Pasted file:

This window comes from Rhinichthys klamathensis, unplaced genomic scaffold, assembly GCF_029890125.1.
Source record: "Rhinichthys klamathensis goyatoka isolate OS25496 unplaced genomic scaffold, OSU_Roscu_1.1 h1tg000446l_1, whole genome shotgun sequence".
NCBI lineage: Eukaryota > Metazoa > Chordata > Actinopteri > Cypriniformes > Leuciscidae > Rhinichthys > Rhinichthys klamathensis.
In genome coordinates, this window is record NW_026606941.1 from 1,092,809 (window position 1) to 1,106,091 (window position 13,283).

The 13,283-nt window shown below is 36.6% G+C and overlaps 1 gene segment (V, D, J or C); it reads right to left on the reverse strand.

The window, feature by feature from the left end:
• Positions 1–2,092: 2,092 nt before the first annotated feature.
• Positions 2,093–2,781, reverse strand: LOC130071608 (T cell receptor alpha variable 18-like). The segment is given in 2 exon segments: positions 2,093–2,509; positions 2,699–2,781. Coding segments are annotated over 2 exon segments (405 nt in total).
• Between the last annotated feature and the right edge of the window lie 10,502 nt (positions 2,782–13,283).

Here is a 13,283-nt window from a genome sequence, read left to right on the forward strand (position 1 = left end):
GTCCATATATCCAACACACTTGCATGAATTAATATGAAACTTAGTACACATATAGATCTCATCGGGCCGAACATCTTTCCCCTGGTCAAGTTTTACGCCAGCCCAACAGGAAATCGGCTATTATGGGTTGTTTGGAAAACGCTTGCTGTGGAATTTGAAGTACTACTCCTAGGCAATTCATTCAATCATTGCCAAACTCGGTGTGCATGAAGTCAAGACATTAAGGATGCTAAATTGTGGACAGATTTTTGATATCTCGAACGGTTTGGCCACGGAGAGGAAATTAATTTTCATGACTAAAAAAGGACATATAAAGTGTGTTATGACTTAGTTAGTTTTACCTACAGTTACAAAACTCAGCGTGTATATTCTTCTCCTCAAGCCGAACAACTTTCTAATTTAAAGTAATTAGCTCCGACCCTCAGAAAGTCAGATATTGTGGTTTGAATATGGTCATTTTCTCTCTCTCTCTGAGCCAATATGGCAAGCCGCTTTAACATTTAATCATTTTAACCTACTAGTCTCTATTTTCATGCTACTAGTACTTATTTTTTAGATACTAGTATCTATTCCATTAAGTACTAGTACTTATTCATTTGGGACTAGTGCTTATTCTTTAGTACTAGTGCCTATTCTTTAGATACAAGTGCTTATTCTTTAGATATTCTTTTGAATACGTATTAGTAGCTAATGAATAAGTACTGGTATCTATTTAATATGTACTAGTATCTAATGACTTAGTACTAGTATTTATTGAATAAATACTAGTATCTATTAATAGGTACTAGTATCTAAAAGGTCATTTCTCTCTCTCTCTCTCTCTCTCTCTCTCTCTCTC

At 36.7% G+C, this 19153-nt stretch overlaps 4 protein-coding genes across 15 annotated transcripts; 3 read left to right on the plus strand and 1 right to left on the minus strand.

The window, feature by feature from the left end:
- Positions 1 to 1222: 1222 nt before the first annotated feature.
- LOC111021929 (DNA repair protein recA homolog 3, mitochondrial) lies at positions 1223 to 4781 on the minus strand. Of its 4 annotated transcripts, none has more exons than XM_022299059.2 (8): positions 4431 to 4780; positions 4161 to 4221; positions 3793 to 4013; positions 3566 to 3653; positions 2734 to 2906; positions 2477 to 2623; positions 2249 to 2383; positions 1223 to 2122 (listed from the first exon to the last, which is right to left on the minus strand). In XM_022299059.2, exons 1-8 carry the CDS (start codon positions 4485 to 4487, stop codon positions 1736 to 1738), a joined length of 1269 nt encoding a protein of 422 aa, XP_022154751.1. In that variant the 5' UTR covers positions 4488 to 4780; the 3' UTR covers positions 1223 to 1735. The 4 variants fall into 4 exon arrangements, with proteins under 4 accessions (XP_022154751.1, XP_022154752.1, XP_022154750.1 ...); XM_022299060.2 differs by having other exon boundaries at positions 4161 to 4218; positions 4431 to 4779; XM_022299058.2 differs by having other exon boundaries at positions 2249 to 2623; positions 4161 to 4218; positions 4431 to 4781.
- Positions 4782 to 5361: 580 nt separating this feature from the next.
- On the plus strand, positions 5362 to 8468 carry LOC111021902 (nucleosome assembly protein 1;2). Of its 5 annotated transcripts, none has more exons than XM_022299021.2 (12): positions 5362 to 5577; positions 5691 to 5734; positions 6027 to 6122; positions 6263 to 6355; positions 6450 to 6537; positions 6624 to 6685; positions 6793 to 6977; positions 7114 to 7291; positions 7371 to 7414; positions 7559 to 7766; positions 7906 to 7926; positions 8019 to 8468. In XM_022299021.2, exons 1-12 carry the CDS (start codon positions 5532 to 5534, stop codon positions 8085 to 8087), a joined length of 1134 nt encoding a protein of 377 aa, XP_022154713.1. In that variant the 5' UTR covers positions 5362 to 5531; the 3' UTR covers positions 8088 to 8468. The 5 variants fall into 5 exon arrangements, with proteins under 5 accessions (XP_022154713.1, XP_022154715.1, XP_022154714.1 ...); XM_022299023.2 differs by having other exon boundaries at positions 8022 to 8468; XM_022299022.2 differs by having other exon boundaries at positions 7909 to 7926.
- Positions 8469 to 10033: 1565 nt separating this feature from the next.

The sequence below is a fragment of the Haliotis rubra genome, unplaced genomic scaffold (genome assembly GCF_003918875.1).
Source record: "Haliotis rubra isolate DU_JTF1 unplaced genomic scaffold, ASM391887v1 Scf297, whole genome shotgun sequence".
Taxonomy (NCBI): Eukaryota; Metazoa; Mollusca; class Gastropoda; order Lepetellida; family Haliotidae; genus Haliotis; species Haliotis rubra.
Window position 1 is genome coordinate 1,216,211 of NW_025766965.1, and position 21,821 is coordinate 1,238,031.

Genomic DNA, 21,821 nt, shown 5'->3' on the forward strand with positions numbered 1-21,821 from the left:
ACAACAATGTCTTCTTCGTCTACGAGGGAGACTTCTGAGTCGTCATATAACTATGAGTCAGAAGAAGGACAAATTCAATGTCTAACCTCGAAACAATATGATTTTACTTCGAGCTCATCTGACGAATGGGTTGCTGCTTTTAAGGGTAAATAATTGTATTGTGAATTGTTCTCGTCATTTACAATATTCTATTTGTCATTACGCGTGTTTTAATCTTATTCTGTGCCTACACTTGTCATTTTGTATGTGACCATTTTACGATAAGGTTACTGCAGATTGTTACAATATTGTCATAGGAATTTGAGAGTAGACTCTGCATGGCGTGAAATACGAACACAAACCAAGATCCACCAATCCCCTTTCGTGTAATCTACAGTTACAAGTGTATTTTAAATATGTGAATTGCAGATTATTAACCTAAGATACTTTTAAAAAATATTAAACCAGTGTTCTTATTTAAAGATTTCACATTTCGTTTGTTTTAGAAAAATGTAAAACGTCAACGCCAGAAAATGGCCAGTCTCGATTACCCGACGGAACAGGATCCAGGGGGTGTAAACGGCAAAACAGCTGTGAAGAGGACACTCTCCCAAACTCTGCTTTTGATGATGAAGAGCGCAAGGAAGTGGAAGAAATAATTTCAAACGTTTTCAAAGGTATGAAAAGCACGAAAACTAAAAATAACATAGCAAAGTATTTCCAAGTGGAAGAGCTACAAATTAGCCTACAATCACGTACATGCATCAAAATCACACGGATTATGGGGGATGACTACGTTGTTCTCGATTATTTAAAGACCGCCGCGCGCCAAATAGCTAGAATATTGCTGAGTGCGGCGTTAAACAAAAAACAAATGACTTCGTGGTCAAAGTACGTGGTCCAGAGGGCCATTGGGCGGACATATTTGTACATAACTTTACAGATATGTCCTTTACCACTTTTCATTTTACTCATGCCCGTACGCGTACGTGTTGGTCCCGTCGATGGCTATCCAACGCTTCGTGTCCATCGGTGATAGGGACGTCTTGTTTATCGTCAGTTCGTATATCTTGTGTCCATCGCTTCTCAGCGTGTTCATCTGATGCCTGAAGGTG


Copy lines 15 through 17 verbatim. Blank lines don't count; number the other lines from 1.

- LOC111021929 (DNA repair protein recA homolog 3, mitochondrial) lies at positions 1223 to 4781 on the minus strand. Of its 4 annotated transcripts, none has more exons than XM_022299059.2 (8): positions 4431 to 4780; positions 4161 to 4221; positions 3793 to 4013; positions 3566 to 3653; positions 2734 to 2906; positions 2477 to 2623; positions 2249 to 2383; positions 1223 to 2122 (listed from the first exon to the last, which is right to left on the minus strand). In XM_022299059.2, exons 1-8 carry the CDS (start codon positions 4485 to 4487, stop codon positions 1736 to 1738), a joined length of 1269 nt encoding a protein of 422 aa, XP_022154751.1. In that variant the 5' UTR covers positions 4488 to 4780; the 3' UTR covers positions 1223 to 1735. The 4 variants fall into 4 exon arrangements, with proteins under 4 accessions (XP_022154751.1, XP_022154752.1, XP_022154750.1 ...); XM_022299060.2 differs by having other exon boundaries at positions 4161 to 4218; positions 4431 to 4779; XM_022299058.2 differs by having other exon boundaries at positions 2249 to 2623; positions 4161 to 4218; positions 4431 to 4781.
- Positions 4782 to 5361: 580 nt separating this feature from the next.
- On the plus strand, positions 5362 to 8468 carry LOC111021902 (nucleosome assembly protein 1;2). Of its 5 annotated transcripts, none has more exons than XM_022299021.2 (12): positions 5362 to 5577; positions 5691 to 5734; positions 6027 to 6122; positions 6263 to 6355; positions 6450 to 6537; positions 6624 to 6685; positions 6793 to 6977; positions 7114 to 7291; positions 7371 to 7414; positions 7559 to 7766; positions 7906 to 7926; positions 8019 to 8468. In XM_022299021.2, exons 1-12 carry the CDS (start codon positions 5532 to 5534, stop codon positions 8085 to 8087), a joined length of 1134 nt encoding a protein of 377 aa, XP_022154713.1. In that variant the 5' UTR covers positions 5362 to 5531; the 3' UTR covers positions 8088 to 8468. The 5 variants fall into 5 exon arrangements, with proteins under 5 accessions (XP_022154713.1, XP_022154715.1, XP_022154714.1 ...); XM_022299023.2 differs by having other exon boundaries at positions 8022 to 8468; XM_022299022.2 differs by having other exon boundaries at positions 7909 to 7926.